We are seeing the next level. Shame on any of us who thought the window had closed. He is showing us that he is forcing it open until further notice. What a pleasure to behold.

Other thoughts and observations from a Game 1 victory at the AAC:

* Lost in all of the love for Dirk's night should not be the performance of JJ Barea. A player who certainly was not appreciated locally in many corners until he brought the Lakers to their knees in several games in the last round, Barea again showed that there is not much of an answer for his game, either. Again in the 4th Quarter, Barea led the Mavericks in points. 12 points in 7 minutes for the Quarter, and 21 points in 16 minutes for the game. His game fits so perfectly with the Mavericks roster because he slices and dices and if you leave him for a second, you are leaving a shooter open. The lineup consists of JJ, a big man (either Chandler or Haywood) and then 3 shooters from a group of Terry, Kidd, Stojakovic, Nowitzki, and Stevenson. Leave any of them open and he kicks. Don't leave any of them and JJ takes it all the way to the rim. This offense is pretty special with Barea at the wheel. Again, you can only use him in doses, but it fits like a hand in a glove with the roster they roll out right now. And we have yet to see a defense that has the right answer for the Mavericks and their proper spacing. And if he is going to hit his 3's? Well, then forget it. Then, you can no longer go underneath the screens.

* 28 fouls in Game 1 of the Eastern Conference Finals. 55 fouls called in Game 1 of the Western Conference Finals. Having watched both games, I might argue that both games seemed very physical. So, why did one set of officials "let them play" and the other game featured 79 free throws? Let's ask Joey Crawford and the gang. I felt that the parade to the free throw line was ridiculous and hopefully not a sign of things to come. We need more consistency in officiating, but I suppose that is something many of us have been saying for about 30 years now. It is what it is. Surely, it helps Nowitzki's and Kevin Durant's efforts to be protected against bumps and hand checks, but at some point, it would be nice if the game could find a flow. Constant whistles do not allow for that.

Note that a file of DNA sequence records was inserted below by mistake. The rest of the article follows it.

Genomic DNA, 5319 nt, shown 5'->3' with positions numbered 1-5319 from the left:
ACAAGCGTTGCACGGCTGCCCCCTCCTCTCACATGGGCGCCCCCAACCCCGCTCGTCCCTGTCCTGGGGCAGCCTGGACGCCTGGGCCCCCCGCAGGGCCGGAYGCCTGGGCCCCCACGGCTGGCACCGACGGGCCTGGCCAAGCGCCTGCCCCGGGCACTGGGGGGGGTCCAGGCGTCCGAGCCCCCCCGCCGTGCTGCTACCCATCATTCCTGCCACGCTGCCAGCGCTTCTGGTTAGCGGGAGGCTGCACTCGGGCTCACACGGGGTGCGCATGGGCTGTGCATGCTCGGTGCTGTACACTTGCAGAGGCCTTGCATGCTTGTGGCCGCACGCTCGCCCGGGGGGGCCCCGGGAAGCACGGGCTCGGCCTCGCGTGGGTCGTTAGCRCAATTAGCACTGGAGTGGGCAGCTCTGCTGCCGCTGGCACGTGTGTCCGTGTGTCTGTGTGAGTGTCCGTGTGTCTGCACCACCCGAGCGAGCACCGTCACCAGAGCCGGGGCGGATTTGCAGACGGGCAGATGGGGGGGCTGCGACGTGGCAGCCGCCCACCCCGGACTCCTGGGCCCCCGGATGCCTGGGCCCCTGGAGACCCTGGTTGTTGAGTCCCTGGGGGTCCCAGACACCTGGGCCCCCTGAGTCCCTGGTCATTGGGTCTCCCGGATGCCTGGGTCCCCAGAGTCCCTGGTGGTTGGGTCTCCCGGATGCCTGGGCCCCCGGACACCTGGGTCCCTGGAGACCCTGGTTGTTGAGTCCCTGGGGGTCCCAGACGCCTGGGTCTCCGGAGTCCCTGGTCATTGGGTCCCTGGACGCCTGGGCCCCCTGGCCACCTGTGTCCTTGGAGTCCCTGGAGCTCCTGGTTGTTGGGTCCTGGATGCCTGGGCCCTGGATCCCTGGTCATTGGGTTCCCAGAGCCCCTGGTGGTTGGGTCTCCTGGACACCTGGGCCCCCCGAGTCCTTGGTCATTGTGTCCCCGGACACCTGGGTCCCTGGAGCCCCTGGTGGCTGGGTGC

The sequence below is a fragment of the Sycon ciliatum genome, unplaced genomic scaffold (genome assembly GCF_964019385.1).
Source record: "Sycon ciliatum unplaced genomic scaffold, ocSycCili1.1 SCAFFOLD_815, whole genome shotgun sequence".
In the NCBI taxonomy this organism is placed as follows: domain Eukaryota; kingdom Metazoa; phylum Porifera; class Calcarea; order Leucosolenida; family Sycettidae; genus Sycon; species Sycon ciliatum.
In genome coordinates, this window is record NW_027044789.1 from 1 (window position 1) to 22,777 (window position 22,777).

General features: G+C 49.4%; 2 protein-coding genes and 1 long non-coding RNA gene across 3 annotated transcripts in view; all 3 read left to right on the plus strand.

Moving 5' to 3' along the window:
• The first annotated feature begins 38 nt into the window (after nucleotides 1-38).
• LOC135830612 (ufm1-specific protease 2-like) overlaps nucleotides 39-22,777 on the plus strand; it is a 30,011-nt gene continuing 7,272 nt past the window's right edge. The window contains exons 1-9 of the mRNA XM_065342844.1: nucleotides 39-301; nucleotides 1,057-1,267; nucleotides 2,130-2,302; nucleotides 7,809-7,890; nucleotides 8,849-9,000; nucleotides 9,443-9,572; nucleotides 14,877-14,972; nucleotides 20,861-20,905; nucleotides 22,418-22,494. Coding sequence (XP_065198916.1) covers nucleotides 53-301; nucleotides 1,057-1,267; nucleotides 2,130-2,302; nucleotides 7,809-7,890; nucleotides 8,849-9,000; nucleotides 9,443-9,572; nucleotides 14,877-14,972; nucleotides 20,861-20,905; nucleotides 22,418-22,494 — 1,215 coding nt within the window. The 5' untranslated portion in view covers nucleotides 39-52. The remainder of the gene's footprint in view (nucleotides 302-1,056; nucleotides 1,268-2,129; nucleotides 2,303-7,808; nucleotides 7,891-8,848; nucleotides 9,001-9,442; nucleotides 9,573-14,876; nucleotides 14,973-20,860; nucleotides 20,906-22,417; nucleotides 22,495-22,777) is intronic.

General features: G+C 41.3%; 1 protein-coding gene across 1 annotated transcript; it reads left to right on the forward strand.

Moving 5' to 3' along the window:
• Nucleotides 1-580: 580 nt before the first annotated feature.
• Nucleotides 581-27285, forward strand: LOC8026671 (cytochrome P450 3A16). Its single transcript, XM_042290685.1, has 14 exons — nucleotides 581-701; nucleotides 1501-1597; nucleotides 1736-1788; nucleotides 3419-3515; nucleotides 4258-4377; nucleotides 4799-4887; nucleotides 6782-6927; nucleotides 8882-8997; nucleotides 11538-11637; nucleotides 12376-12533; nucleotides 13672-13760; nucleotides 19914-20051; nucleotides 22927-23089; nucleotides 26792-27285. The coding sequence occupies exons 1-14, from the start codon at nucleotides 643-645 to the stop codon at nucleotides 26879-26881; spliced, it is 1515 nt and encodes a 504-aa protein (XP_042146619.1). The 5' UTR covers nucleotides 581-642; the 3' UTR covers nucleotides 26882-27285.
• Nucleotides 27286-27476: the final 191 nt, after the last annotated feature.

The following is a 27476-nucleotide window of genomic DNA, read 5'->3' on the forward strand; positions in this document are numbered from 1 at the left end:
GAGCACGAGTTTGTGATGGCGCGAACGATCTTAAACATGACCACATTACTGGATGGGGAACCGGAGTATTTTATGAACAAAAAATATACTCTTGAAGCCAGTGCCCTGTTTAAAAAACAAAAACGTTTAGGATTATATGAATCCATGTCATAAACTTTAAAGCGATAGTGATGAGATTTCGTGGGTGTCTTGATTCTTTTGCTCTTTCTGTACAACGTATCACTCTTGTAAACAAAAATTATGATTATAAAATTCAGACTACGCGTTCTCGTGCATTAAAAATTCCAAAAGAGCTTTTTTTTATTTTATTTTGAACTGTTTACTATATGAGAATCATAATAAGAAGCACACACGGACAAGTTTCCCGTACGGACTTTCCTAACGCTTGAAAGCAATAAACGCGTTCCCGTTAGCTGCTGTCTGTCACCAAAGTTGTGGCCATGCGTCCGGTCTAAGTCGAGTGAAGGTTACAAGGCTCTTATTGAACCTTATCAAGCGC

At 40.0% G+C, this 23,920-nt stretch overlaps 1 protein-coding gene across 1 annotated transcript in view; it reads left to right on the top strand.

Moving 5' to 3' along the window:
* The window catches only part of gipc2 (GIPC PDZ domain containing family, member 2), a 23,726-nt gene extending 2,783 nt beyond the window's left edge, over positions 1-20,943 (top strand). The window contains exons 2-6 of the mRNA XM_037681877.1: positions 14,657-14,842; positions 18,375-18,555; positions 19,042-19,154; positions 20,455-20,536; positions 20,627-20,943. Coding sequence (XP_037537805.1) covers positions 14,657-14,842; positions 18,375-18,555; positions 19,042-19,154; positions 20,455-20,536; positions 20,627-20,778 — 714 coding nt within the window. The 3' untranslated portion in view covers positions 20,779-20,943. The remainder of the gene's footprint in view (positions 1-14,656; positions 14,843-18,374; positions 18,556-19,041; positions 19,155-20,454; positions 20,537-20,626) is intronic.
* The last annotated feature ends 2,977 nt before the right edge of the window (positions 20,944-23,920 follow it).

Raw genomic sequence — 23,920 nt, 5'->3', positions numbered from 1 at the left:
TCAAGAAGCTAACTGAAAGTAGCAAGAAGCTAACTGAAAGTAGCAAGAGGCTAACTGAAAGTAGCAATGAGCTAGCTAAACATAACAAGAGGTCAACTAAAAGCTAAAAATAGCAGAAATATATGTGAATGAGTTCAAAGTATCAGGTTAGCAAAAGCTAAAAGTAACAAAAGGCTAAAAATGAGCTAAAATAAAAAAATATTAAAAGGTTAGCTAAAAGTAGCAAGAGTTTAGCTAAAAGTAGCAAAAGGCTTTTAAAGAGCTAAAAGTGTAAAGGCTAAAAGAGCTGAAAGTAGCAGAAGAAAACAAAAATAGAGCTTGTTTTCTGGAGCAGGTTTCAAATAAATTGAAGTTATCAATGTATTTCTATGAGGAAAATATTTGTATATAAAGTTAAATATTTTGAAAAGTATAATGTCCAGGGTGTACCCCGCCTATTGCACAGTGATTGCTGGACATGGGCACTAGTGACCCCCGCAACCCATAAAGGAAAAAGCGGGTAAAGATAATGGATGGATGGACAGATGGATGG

* There may not be any way to slow down Durant for the Mavericks. They also took many turns in trying to figure out a way to keep him from firing in another easy looking release jump shot from somewhere inside 30 feet. He is another physical marvel and given that he is 22 years old, we should get used to seeing his great performances this time of year, I suspect. I have no idea how that frame can sustain the physical beating from the NBA, but he makes it look easy. It is a rare night when 40 points is not enough to capture headlines, but you would be foolish to not suspect he will win a game or two in this series all by himself.

* It took 70 seconds of this 7 game series for Tyson Chandler and Kendrick Perkins to begin their showdown. I suspect that we will all be wildly entertained as those two warriors attempt to lay claim on the paint and the rim. It would be quite foolish to forget Perkins' playoff resume and his tough-guy persona is no act. Chandler, meanwhile, is the driving emotional force of this team, and 3 points and 8 rebounds may not jump off the page, but if you watch the game you see how important he is to the defense and overall swagger of the Mavericks. He challenges every shot and as awesome as that can be, you would like to recommend he picks his spots a bit more because he seems to be in foul trouble every single game. The good news is that unlike Erick Dampier and his consistent 4-fouls-before-the-4th-Quarter performances, you can see some very obvious byproducts of Chandler's rim ownership and intimidation. He changes the game.

* From a Thunder perspective, they are within 5 points late in the game with very little contribution from Russell Westbrook (3 for 15 from the field) and James Harden. Both are substantial threats to steal games with a phenomenal performance so you can understand some level of optimism for Game 2. Durant is going to be Durant, but they can really attack the Mavericks with those other two scoring threats. Game 1 was not their best showing, but it is a long series.

The Mavericks used their 9 day rest to look ready to roll last night. The Thunder looked like their were moments of fatigue and frustration at not being able to slow down Nowitzki and the gang. But, Oklahoma City's big goal in the early trip in this series is to get a split - something they will attempt to accomplish on Thursday.

If Dallas can continue to get a huge advantage from their bench scoring and if they can continue to ride on the back of their superstar, this series should go according to plan. But, the teams are just breaking a sweat.

Meanwhile, the Mavericks' "Redemption Tour" of 2011 is rolling right along. 9 playoff wins are in the bag and this team has not lost a game since April 23rd.

The Scoreboard showed a video last night that offered the message that "This Year is Different". It sure feels that way.

1 comment:

James said... Fascinating new stat which sheds some light on Dirk's performance